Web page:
The best reason to write a book is that you are compelled to do it. Of course it’s wonderful if someone also pays you to write it but especially for that first book, having that intensity and commitment to completing and publishing that debut book is key. And
it’s icing on the cake if, once you finish your book, it’s praised and it sells and makes lots of money. But if that doesn’t happen, if its sales are only so-so, and if the reviews range from terrific and amazing to unfair and annoying, as long as you, the author, and/or you, the publisher, are proud of that book, that is all that really matters.
You can’t control the public’s reaction to your published work. Yes, you do need to promote your book, a topic I’ll discuss in another blog. But whether or not you promote your book, once you finish your book and it is available to the world, your book has to be what ultimately counts, not the hype and not all the reviews or interviews, or whether it finds one reader or millions.
So pat yourself on the back for a job well done. As long as you, the author, and you, the publisher, feel that you are sharing with the world the best book that you could have written or published, everything else will take care of itself.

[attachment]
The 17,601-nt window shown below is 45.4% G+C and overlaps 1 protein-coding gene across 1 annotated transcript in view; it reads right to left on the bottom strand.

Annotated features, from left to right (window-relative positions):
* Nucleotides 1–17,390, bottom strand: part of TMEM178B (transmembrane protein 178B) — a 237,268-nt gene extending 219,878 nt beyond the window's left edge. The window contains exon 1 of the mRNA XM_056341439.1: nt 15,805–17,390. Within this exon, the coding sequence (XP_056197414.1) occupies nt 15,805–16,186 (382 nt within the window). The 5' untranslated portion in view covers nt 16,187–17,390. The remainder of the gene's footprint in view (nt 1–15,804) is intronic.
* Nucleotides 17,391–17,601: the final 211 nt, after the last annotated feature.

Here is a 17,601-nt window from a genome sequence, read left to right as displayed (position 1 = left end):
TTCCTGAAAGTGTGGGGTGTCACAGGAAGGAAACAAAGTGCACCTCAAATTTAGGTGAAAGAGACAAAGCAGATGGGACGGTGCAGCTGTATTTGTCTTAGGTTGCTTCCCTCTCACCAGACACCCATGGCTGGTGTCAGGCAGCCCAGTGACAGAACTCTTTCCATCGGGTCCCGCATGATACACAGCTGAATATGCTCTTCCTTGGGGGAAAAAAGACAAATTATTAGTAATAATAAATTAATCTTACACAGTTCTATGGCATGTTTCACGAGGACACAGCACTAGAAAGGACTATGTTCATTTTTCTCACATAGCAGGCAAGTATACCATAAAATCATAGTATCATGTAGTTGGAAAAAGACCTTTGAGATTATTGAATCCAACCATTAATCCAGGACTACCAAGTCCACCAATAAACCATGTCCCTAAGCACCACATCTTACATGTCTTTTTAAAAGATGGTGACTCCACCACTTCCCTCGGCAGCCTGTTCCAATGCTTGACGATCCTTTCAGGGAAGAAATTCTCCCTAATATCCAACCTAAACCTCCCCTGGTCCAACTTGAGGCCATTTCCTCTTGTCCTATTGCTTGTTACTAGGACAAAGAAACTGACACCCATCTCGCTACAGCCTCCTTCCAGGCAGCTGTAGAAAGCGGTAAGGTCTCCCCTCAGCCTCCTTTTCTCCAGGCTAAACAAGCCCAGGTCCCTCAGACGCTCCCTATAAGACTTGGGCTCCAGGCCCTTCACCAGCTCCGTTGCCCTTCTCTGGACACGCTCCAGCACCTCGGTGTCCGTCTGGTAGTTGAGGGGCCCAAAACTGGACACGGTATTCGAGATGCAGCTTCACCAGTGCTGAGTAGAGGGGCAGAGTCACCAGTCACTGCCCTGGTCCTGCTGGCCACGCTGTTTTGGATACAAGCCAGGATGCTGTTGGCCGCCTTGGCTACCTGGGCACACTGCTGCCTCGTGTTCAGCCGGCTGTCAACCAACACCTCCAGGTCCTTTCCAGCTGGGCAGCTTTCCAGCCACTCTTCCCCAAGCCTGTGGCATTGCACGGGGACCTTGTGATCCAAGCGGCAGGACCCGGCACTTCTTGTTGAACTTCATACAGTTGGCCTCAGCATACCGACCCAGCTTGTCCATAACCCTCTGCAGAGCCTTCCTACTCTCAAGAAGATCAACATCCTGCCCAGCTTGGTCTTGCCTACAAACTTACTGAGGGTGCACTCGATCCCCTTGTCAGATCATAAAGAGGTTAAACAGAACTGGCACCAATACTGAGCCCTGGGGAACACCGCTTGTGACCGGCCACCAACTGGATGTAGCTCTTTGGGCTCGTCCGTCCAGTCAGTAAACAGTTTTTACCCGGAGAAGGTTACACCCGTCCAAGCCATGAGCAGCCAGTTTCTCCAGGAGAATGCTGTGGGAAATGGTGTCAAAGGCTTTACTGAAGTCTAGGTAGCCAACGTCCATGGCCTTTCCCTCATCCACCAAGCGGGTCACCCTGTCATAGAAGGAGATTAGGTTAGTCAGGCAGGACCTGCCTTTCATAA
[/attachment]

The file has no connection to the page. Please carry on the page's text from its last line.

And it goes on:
Even though it has become a cliché’, content is truly king (or queen), and it is still the most important reason to write, or publish, a book. So ask yourself, “Will this book that I am writing or publishing make a positive difference in the world?”
If you can answer “yes,” keep going and don’t worry about whether you get the pats on the back or the financial or critical acclaim for your book that of course you’d like and that you deserve. That may happen, and hopefully it will, whether it happens right away, down the road, or even when you are long gone.
But that shouldn’t be what genuinely matters.
There still needs to be a reward in knowing that you have contributed to the world a work that didn’t exist before. The book you wrote –and, if you’re a publisher, the book you published – is a work that you either created from scratch (as the dedicated author) or you made it accessible to the world (as the proud publisher).
So write on! Publish on! Keep making a positive difference in the world! That’s what truly counts!
About the Author
Jan Yager, the former J.L. Barkas, started her first book in connection with the research for a speech in her public speaking course in college. It was published by Scribner’s in the U.S. and Routledge & Kegan Paul in the U.K. when she was 26. It’s a history of vegetarianism entitled The Vegetable Passion, that has just been re-released as an e-book. Jan worked in publishing for three years, first at Macmillan, and then at Grove Press. Years as a freelance writer followed as well as receiving advance degrees in criminal justice and a Ph.D. in sociology from The City University of New York and teaching at the college level. In 1996, she founded Hannacroix Creek Books, Inc. (http://www.hannacroixcreekbooks.com). For more on Jan and her published works, translated into 32 languages, go to: http://www.drjanyager.com or http://www.whenfriendshiphurts.com.